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THE FIRE INSURANCE OFFICES…

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CAUTION TO THE -PUBLIC.

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WORCESTER AND HEREFORD.

ABERDARE.

ABERGAVENNY.

BRYNMAWR.,

CAERLEON.

CRUMLIN.

XjIiANSAINTFHAED.

THE QUEEN'S VISIT TO CHATHAM.

ARMY IN THE EAST.I

TRADE REPORT.

BRISTOL MARKET ROOM,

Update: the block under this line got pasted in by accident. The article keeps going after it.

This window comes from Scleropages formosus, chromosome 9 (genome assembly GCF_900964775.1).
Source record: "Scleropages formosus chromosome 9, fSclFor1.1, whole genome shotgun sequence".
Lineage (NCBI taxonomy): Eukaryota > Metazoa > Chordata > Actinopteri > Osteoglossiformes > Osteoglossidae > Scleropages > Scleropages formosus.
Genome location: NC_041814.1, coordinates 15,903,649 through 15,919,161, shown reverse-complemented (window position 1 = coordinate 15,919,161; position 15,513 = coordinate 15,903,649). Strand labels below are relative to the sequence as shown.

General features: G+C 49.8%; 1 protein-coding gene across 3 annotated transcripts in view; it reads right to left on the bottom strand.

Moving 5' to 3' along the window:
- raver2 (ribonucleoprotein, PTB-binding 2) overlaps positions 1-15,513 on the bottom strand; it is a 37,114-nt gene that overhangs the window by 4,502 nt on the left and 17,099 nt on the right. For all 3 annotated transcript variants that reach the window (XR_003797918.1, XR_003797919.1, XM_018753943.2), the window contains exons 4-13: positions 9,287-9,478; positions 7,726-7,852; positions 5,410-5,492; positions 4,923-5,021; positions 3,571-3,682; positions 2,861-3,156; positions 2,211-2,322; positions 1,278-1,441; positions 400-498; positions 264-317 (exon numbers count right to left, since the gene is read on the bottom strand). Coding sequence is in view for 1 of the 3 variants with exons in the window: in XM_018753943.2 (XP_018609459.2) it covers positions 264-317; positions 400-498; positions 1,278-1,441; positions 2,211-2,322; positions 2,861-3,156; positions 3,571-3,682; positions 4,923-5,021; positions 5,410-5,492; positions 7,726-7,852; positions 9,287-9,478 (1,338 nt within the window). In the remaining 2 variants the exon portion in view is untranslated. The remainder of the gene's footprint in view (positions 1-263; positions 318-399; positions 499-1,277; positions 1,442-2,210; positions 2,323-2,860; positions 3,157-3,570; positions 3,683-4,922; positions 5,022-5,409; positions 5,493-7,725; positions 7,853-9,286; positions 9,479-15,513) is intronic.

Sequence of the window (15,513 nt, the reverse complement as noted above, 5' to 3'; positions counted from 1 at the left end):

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We have at lengih to record some considerable arrivals 0f Australian gold. The White Star and Oliver Lang, both ^l0tQrnI J Ihilip, have arrived in St. George's Channel. The former has on freight 85,159 ounces of gold, and the latter 71,802 ouncesâmaking together 156,997 ounces, or about £628,000. In neither case are the dates from the colony later than those previously to hand. In- tellioence on Tuesday, of the arrival off Pen- zance of the ii-om Port Phillip, with the enormous nuantity of lo-^OOO ounces of gold on freight, worth }528,000,. and making a total of £ 1,156,000. Owing to the magnitude of these supplies, hopes are entertained that a considerable portion Will be sent into the Bank, but nothing definite can yet be stated OQ this point, as the gold will pot be in baud for several days, t. -f RAILWAY COMPANIES' RESPONSIBILITY.âIn the Li- verpool County Court, on Tuesday, judgment was given in the case of Wignall v. the London and North-Western Railway Company, in which a commercial traveller claimed £ 25, as compensation for the loss of a desk stolen from a carriage in the Lime-street station, where it had been placed by one of the company's porters, whilst plain- tiff was in the office. Three grounds of defence were taken that plaintiff not having booked when the desk was taken, no contract had been entered into, and there- fore the company were not responsible for the loss; that the desk was not "luggage" within the ordinary meaning of the Act of Parliament and that the order books and private papers in the desk, were writings" within the meaning of the Carriers' Act. His Honour decided that the first objection could not be sustained, as the company's servant had taken charge of plaintiff's luggage, and placed it in the carriage and as to the second and third objec- tions, that nothing could be more essentially luggage than a travelling desk, except, perhaps, articles of appa- rel required for the journey, and that order-books were absolutely necessary to commercial travellers, to carry on their business. He then gave plaintiff a verdict for £ 3 10s., the declared value of the desk, £ 2 10s. for the inconvenience arising from the loss of the crder-books, and Id. as the nominal value of the private pipers. He also allowed plaintiff his costs.â Uvcr^xtol Sta-nd.ird. Several changes in the Cabinet, which have been pre- viously indicated, have taken place. The Duke of Argyll has succeeded Lord Canning as Postmaster-General and Lord Harrowby, vacating the Vice-Chancellorship of the Duchy of Lancaster, will take the Duke of Argyll's sinecure place as Lord Privy Seal Mr. Baines, who re- tired from the Presidency cf the Poor Law Board at the end of the last session, becomes Chancellor of the Duchv, with a seat in the Cabinet and Lord Stanley, of Alder- ley, the President of the Board of Trade, has also been appointed a member of the Cabinet. The Tr.tes looks upon Mr. Baines as the representative of the middle classes in the Cabinet. THE VINE AT HAMPTON COURT.âHaving made the following note of the vine at Hampton Court, and of its parents at Valentines, on a recent visit to them, it may be useful in your utilitarian miscellany. The vine at Hampton Court is the largest in Europe, its branches extending over a space of 2,300 feet. It was planted from a slip in the year 1768, and generallv bears upwards of 2,000 bunches of grape of the black Hambro' k nd. The original vine from which this cutting was taken still flourishes in Essex, at the seat called Valentines, in the parish of Ilford, near TTanstead, where it was planted iu 1758. In 1835, it bore four cwt of grapes, and the <-tem girted 24 inches. In one season £ 300 was realised by the sale of its fruit.â \ofes and Queries. THE MOUNTGARRETT PEERAGE.âThe Gazette" of Tuesday, contains a notice that the Queen, taking into her Royal consideration that upon the decease of Edmuud, Earl of Kilkenny and Viscount Mountgarrett, without issue, in the month of July, 1846, the earldom of Kil- kenny became extinct, but the dignity of Viscount, Mount- garrett devolved upon Henry Edmund, now Viscount Mountgarrett, as eldest son and heir of the Hon. Henry Butler, has been graciously pleased to ordain that Anne Henrietta Butler, spinster; Julia Jeruima,wife of Thomas Clifton Wilkinson and Charlotte Butler, spinster, shall enjoy thejsame title and precedence as if their late father, the Hon. Henry Butler, had survived his brother, the said Edmund, Earl of Kilkenny and Viscount Mountgarrett, and had succeeded to the title of Viscount Mountgarrett. PROMOTION OF Sin EDMUND LYONS.We are happy to announce that her Majesty has been pleased to promote Rear-Admiral of the Red Sir Edmund Lyons, Bart, G.C.B., K.C.H., Comuiander-iu-fhief of the fleet in the Black Sea and Mediterranean waters, to the rank of Ad- miralof the Blue, the first exercise of the Royal preroga- tive in such matters since the new order in Council was adopted. CENTRAL CRIMINAL CoeRT. NOV. 29.âMURDER.â (Before the Chief Baron and Mr. Justice Erie.)âDaniel Lorden, 48, was indicted for the wilful murder of Cather- ine Lordan. Guiltyâdeath. THE NIGHTINGALE FeND â A public meeting was held yesterday at Willis's Rooms, St. James's, to give ex- pression to a general feeling "that the services of Miss Nightingale in the hospitals of the Eas: demand the grate- ful recognition of the English people." The attendanee was numerous and brilliant, and long before the hour fixed for commencing business there was not one seat unoccu- pied. The chair was taken by his Royal Highness the Duke of Cambridge, who arrived shortly after 2 o'clock, and experienced an enthussastic reception The object wili be eminently succeasfcll-indeed n .tioual. DISGRACEFUL AND WANTON OUTRAGE AT PARSONS- TOWN.âThe Dublin entrance to Parsonstown receives a very pleasing effect from the buildings forming the Roman Catholic Chapel, with the Convent of the^Sisters of Mercy, and their schools attached, all of which are executed in an elegant style of ecclesiastical architecture, of which all classes and creeds in the town and vicinity feel a consider- able degree of gratification. The entrance to the convent was crowned by a beautiful mediaeval cress in stone, which was very much admired, as well from its own merits as its suitability to the style of the buildings it ornamented. Uni- versal indignation was felt throughout the town on Thursday, when it became known that this admirably designed cross had been ruthlessly torn from the pi »ce where it had been fixed, and found broken on the highway. The ssnseless and malicious perpetrators of this abominable mischief must have used much force to effect it, since the cross itself was of considerable weight, and fastened to the keystone of the arch of the gatewny over which it stood, and which was also pulled down. The Protestant in- habitants feel outraged at the commission of this act. and will use every exertion to discover and punish the offenders. The general impression is that this scandal on the town was not the act of any inhabitant, but would rather appear to have been committed under the folly of drunken excitement, and not with any attention to display religious animosity or sectarian feeling.â Saunders,